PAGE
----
NFT stands for “non-fungible token.” An NFT is a unique piece of digital artwork that is sold online. As with cryptocurrency, NFT ownership is recorded in a digital ledger on the blockchain of some type. NFT’s can be resold. Because of this, an owner can capture appreciation by reselling the NFT’s. NFT’s can also be used for secondary transactions and capturing royalty related to a piece of art or subscription.

AdobeStock_148838608-300x200Costly litigation has caused many small companies to go out of business. Often, larger companies know this and try to bully a smaller company with the threat of litigation. Small business owners do not have to be overwhelmed by the threat of litigation. With an effective legal strategy, your business can implement policies and procedures that will drastically reduce the odds of litigation. Learn more about the different areas of litigation small business owners must be aware of – and how the experienced litigators at Structure Law Group can help protect your business from liability.

Employment Litigation

Employees can sue their employers for a variety of reasons. Federal and state laws protect employees from discrimination, harassment, and other prohibited activities in the workplace. Employees may also litigate contractual disputes. (This is particularly common in Silicon Valley, where employment agreements cover intellectual property, confidentiality agreements, stock options, and other complex legal issues.) Our lawyers protect employers by drafting comprehensive employment agreements. We also work to develop effective workplace policies that will reduce the chances of a lawsuit for discrimination, harassment, union-busting, or other prohibited workplace activities.

AdobeStock_243450386-300x214After the Securities and Exchange Commission (SEC) amended its “accredited investor” definition in August 2020, it amended its rules once again in November of the same year. In its latest rule amendments, the SEC increased the annual caps on equity crowdfunding and raised the maximum offering amounts for Reg A+ offerings and Rule 504 of Reg D offerings.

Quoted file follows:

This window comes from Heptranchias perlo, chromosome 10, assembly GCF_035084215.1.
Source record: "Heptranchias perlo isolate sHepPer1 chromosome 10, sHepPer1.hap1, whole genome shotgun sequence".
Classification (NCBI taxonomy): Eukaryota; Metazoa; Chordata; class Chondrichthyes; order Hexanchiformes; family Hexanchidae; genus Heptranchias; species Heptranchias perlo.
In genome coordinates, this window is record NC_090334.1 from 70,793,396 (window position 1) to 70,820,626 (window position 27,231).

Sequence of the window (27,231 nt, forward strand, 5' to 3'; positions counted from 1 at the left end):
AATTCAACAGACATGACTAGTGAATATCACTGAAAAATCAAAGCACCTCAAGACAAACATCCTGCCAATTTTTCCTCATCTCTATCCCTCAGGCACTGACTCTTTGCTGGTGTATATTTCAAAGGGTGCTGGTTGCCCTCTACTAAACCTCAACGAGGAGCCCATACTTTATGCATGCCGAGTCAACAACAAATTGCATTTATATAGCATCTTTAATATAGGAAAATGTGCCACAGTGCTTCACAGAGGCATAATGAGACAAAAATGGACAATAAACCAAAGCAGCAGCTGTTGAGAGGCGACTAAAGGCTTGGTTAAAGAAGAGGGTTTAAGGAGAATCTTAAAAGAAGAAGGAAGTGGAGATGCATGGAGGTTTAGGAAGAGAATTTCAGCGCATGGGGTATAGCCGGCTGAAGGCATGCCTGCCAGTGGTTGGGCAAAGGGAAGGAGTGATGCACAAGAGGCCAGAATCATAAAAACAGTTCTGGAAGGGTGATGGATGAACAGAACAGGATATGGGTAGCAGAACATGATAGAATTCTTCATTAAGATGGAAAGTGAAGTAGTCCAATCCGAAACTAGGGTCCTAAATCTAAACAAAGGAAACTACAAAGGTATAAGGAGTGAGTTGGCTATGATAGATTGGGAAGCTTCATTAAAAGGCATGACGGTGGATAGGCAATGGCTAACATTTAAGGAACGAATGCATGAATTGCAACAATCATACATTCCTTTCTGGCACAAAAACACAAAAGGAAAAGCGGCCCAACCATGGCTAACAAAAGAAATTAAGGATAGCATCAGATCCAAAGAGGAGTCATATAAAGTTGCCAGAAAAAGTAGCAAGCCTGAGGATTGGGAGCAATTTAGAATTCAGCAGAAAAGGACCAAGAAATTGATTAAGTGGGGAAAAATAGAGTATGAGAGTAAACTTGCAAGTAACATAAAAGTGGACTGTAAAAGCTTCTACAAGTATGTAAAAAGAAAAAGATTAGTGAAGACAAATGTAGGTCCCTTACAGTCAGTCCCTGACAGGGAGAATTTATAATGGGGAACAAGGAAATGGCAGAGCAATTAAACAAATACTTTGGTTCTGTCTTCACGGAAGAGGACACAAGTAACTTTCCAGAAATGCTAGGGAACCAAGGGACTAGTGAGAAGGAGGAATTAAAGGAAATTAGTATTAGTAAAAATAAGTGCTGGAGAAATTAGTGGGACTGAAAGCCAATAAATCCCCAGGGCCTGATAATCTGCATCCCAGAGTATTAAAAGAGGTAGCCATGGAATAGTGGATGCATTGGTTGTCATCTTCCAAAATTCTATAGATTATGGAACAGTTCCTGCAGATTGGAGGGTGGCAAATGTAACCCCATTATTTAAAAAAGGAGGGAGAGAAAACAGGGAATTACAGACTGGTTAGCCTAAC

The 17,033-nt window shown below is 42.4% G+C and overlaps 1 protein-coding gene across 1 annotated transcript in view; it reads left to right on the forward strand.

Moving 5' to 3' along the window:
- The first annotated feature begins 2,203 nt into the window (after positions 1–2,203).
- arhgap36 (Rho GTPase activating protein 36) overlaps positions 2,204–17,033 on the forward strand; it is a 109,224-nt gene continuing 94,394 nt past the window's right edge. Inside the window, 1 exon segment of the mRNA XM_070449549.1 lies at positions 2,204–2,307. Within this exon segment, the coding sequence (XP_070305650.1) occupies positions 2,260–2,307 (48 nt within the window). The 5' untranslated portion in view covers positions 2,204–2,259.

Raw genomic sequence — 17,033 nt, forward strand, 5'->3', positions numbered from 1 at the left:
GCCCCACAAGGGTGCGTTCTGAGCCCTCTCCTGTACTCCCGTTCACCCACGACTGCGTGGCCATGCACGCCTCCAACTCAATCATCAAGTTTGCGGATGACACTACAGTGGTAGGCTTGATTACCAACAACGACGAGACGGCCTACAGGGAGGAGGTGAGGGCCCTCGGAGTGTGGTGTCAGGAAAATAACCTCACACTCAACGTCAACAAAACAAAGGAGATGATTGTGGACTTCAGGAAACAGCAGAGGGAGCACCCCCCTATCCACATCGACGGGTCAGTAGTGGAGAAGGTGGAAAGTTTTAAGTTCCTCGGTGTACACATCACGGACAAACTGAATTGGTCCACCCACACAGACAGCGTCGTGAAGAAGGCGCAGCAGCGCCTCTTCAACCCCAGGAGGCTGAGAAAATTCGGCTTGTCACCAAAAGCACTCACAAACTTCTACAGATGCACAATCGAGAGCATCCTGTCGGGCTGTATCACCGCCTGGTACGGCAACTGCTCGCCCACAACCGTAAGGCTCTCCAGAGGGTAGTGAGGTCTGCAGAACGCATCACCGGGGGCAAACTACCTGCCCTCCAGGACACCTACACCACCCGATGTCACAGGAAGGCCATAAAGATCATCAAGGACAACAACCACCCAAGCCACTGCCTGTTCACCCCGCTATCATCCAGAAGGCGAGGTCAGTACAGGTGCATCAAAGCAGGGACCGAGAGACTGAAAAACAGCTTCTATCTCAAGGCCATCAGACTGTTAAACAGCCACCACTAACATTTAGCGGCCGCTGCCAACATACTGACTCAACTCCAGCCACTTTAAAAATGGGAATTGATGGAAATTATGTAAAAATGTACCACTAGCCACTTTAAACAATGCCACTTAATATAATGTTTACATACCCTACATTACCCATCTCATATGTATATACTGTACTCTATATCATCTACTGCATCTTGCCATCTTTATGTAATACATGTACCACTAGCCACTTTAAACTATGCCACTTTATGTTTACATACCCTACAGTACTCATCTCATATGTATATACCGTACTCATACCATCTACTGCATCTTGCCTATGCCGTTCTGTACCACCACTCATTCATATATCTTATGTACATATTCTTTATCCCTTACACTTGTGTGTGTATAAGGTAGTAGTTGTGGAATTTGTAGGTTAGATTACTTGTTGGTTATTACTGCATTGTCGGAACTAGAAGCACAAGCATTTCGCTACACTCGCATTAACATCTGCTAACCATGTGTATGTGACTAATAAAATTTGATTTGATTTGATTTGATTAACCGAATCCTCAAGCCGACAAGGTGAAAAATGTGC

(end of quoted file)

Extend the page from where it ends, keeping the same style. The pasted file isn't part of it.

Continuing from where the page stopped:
In November 2020, the SEC amended its rules to expand investment opportunities and promote capital formation while also strengthening protections for investors in the United States. Some of the most significant rule amendments included:

  • Amend the rules governing the integration of private and public offerings to permit concurrent private and public offerings;

AdobeStock_314925095-300x200For businesses in financial distress, the right path forward may mean choosing between a reorganization or a liquidation.  Businesses have a number of options available to them, each of which include their own benefits and drawbacks.  You should speak with a bankruptcy attorney before deciding which approach makes the most sense for your business.

If a reorganization is not feasible, one of the available options is an Assignment for the Benefit of Creditors — commonly referred to as an “ABC.”

In an ABC, the business assigns all of its assets and debts to an assignee.  The assignee — which is generally a company that specializes in such transactions — then liquidates the assets and distributes the proceeds to the business’s creditors.  The assignee has a fiduciary duty to the creditors to maximize the value of the business’s assets, and often may seek to sell the entire business as a going concern, or even continue to operate the business after the ABC has commenced.